Graduate senate requests career counseling services

The Graduate Student Senate overwhelmingly passed a resolution Monday urging the administration and Board of Trustees to create the position of a full-time graduate career counselor who can serve the needs of the graduate student population.

The resolution, which passed with 42 representatives in favor, two abstentions and two opposed, came in response to a growing concern among graduate students that the university is not doing enough to respond to changing dynamics in the job market for those with graduate degrees.

“Because of the increased number of Ph.D. students and professional doctorate students and the decreased number of academic jobs, a lot of people are looking to use their degrees in non-traditional ways — particularly in business — but not necessarily knowing how to translate their skills over,” said GPSS President Yael Adef.

Adef said that though professional schools, such as the Marshall School of Business and the Gould School of Law, often have their own internal career services, there is a need for a centralized career service for the doctoral programs. She said, moreover, that fluctuations in the job market have made people much more interdisciplinary, making it difficult to solely utilize the career services of any one school and increasing the demand for a general counselor to serve across disciplines.

Damian Wang, a doctorate student studying genetic, molecular and cellular biology, who was one of the key figures involved in the passage of the resolution, said the idea to bring a career counselor to the university came while he was interning at the USC Career Center.

“After interning there for the past two years, I noticed that they didn’t really have services for graduate students,” Wang said. “That’s purely because they don’t have the personnel to do so.”

Though there are nine internship and career counselor positions to assist the undergraduate student population, the university does not have any career counselors dedicated solely to graduate students, despite the fact that graduate and professional students outnumber undergraduates by about 3,000 students and that USC is one of only two schools in the US News and World Report Top 25 schools not to have one.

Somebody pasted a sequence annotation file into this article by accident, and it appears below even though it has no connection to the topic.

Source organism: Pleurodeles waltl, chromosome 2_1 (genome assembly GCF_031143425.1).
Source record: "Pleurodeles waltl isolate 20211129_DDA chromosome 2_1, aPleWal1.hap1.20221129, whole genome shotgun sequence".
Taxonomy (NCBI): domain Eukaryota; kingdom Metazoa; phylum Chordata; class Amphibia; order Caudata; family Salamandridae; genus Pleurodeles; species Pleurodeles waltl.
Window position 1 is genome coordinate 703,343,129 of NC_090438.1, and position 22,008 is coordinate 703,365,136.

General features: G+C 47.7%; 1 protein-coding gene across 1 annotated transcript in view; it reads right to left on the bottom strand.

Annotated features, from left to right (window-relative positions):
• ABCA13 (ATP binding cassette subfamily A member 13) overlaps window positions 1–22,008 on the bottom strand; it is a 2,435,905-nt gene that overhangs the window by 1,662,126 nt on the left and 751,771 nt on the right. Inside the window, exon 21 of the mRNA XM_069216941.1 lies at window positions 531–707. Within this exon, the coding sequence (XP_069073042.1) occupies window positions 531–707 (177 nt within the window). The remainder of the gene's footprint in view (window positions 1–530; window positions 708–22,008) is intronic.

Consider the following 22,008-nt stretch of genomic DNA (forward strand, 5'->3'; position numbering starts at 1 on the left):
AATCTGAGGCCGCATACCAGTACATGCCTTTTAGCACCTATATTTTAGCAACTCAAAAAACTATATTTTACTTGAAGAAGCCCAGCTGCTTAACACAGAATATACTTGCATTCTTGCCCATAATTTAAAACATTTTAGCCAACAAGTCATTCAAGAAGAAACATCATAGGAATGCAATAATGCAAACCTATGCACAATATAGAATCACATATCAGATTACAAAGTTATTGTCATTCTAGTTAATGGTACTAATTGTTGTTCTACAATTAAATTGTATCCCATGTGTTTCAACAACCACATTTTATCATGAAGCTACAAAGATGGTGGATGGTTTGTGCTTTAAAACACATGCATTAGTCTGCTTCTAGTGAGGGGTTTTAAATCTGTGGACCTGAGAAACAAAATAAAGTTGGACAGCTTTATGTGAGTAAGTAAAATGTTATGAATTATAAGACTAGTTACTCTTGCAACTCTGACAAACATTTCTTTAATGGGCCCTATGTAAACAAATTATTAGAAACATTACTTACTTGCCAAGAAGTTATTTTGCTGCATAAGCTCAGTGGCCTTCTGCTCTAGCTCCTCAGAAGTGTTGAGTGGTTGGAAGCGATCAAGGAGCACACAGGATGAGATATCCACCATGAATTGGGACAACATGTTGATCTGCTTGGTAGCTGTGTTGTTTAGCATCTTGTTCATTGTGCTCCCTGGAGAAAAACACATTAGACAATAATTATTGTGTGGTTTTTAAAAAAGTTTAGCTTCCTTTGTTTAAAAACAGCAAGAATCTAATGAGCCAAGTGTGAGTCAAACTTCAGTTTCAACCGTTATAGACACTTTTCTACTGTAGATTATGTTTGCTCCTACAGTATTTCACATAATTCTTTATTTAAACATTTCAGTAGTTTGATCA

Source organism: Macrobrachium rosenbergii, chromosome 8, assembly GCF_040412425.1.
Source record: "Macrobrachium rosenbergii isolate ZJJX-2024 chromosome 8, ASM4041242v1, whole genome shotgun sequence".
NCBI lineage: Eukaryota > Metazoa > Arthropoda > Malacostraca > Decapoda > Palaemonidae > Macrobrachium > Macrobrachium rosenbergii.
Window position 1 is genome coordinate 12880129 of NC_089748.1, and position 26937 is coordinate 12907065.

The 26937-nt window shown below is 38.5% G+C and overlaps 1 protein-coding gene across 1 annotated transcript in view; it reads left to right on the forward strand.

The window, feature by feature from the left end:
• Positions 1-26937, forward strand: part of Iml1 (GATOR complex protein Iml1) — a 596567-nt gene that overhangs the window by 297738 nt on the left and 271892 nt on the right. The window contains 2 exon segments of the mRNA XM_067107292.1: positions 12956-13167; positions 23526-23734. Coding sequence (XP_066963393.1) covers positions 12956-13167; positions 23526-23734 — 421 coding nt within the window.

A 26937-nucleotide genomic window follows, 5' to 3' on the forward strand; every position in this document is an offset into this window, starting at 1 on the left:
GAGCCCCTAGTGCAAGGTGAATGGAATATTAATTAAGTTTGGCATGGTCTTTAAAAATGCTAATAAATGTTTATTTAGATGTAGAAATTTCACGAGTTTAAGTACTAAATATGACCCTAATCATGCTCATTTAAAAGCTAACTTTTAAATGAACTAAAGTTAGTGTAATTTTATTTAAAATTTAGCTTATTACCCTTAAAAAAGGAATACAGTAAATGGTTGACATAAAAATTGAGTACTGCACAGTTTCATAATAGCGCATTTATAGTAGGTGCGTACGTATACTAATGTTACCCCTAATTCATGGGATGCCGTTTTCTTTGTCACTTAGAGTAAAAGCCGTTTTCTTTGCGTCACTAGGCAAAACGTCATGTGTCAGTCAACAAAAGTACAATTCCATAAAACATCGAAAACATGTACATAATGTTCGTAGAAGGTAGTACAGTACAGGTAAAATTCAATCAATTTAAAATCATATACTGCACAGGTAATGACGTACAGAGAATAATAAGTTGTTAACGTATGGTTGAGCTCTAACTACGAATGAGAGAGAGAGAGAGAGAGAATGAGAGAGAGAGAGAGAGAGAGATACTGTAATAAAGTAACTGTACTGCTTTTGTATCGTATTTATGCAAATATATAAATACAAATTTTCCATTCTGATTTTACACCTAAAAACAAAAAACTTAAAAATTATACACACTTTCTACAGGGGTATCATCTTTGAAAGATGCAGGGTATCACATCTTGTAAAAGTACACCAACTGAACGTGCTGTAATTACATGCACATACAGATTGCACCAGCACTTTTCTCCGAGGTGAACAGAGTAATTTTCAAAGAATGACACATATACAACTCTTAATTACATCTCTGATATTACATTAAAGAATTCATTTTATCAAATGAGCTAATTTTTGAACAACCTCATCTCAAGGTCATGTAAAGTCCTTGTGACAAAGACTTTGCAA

Adef said graduate students who do try to utilize the Career Center services often find that it is not equipped to handle their specific needs.

“Graduate students end up going to the Career Center because they don’t have services for their department and get told the same thing that undergraduates get told, such as ‘Your resume needs to be one page long,’” Adef said. “This is fine if you’re 21 and looking for your first job, but graduate students have publications, they have CVs — their needs are very different from an undergraduate student.”

Outgoing Vice President of Student Affairs Michael L. Jackson said this disparity in career services stems from the conflicting interests that research universities have with respect to their graduate students.

“This is a conundrum for all research universities,” Jackson said. “We recruit [graduate students] because we want them to earn Ph.Ds, to do well in the field, maybe become professors — and so our faculty are trained to replicate themselves.”

Jackson said the university is still figuring out what it can and should do to aid graduate students in their searches for opportunities outside the world of academia, but cited programs already in place at USC, such as the Beyond the Ph.D Career Conference.

John Polansky, co-chair of a graduate student task force created by the graduate school, said surveys of the graduate student population suggest that one of the leading contributors to graduate student stress was worry about job placement. He said the creation of a graduate counselor would go a long way in alleviating some of that stress.

“Graduate students in particular have a hard time talking to their advisors and their professor about getting out of the field, and there is a lot of pressure to go into academia,” Polansky said. “There isn’t a strong resource available to graduate students to discuss the options and explore other avenues, and having a centralized resource such as this would be great.”

Wang said the next step for graduate students is to engage the higher administration to make sure that the issue is addressed.

“Something like this is very revolutionary in terms of the way we think of higher education and what it stands for,” Wang said. “Whether it’s supposed to remain in academia or whether it can branch out into industry and other fields.”

1 reply
  1. Anonymous
    Anonymous says:

    Let’s face it—the engineering, business, law, and other specialized graduate students won’t have any problems. If anyone with a Ph.D. in creative writing, for example, has trouble finding a job, I say good riddance. They should have thought about that before.

Comments are closed.